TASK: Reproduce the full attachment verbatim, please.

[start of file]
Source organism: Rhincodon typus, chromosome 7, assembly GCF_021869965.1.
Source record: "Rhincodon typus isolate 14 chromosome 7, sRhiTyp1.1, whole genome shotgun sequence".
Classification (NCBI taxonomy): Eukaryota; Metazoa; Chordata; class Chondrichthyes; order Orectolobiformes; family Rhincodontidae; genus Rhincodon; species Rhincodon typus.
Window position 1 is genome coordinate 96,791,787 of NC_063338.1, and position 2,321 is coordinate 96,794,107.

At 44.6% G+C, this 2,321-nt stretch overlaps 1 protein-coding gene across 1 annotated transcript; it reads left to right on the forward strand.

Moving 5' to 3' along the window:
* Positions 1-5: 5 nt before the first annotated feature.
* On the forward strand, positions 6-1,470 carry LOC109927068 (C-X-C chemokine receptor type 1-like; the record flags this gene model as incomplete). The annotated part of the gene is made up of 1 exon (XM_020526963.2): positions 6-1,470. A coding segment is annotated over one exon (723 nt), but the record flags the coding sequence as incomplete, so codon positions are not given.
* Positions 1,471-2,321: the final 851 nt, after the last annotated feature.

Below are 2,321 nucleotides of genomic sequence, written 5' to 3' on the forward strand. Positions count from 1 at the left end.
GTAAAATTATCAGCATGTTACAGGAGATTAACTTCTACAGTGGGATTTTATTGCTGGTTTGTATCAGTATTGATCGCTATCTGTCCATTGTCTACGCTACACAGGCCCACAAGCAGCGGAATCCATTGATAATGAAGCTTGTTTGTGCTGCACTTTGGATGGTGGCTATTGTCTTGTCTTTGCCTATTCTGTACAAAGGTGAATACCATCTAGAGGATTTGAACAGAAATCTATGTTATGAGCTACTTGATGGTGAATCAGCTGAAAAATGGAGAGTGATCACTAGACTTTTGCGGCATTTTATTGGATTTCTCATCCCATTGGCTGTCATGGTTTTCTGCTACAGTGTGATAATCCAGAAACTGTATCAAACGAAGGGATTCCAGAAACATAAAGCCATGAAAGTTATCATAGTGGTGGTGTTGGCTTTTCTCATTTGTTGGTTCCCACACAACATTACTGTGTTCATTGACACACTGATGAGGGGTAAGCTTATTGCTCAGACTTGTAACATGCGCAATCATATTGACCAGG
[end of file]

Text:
Source organism: Rhincodon typus, chromosome 7, assembly GCF_021869965.1.
Source record: "Rhincodon typus isolate 14 chromosome 7, sRhiTyp1.1, whole genome shotgun sequence".
Classification (NCBI taxonomy): Eukaryota; Metazoa; Chordata; class Chondrichthyes; order Orectolobiformes; family Rhincodontidae; genus Rhincodon; species Rhincodon typus.
Window position 1 is genome coordinate 96,791,787 of NC_063338.1, and position 2,321 is coordinate 96,794,107.

At 44.6% G+C, this 2,321-nt stretch overlaps 1 protein-coding gene across 1 annotated transcript; it reads left to right on the forward strand.

Moving 5' to 3' along the window:
* Positions 1-5: 5 nt before the first annotated feature.
* On the forward strand, positions 6-1,470 carry LOC109927068 (C-X-C chemokine receptor type 1-like; the record flags this gene model as incomplete). The annotated part of the gene is made up of 1 exon (XM_020526963.2): positions 6-1,470. A coding segment is annotated over one exon (723 nt), but the record flags the coding sequence as incomplete, so codon positions are not given.
* Positions 1,471-2,321: the final 851 nt, after the last annotated feature.

Below are 2,321 nucleotides of genomic sequence, written 5' to 3' on the forward strand. Positions count from 1 at the left end.
GTAAAATTATCAGCATGTTACAGGAGATTAACTTCTACAGTGGGATTTTATTGCTGGTTTGTATCAGTATTGATCGCTATCTGTCCATTGTCTACGCTACACAGGCCCACAAGCAGCGGAATCCATTGATAATGAAGCTTGTTTGTGCTGCACTTTGGATGGTGGCTATTGTCTTGTCTTTGCCTATTCTGTACAAAGGTGAATACCATCTAGAGGATTTGAACAGAAATCTATGTTATGAGCTACTTGATGGTGAATCAGCTGAAAAATGGAGAGTGATCACTAGACTTTTGCGGCATTTTATTGGATTTCTCATCCCATTGGCTGTCATGGTTTTCTGCTACAGTGTGATAATCCAGAAACTGTATCAAACGAAGGGATTCCAGAAACATAAAGCCATGAAAGTTATCATAGTGGTGGTGTTGGCTTTTCTCATTTGTTGGTTCCCACACAACATTACTGTGTTCATTGACACACTGATGAGGGGTAAGCTTATTGCTCAGACTTGTAACATGCGCAATCATATTGACCAGG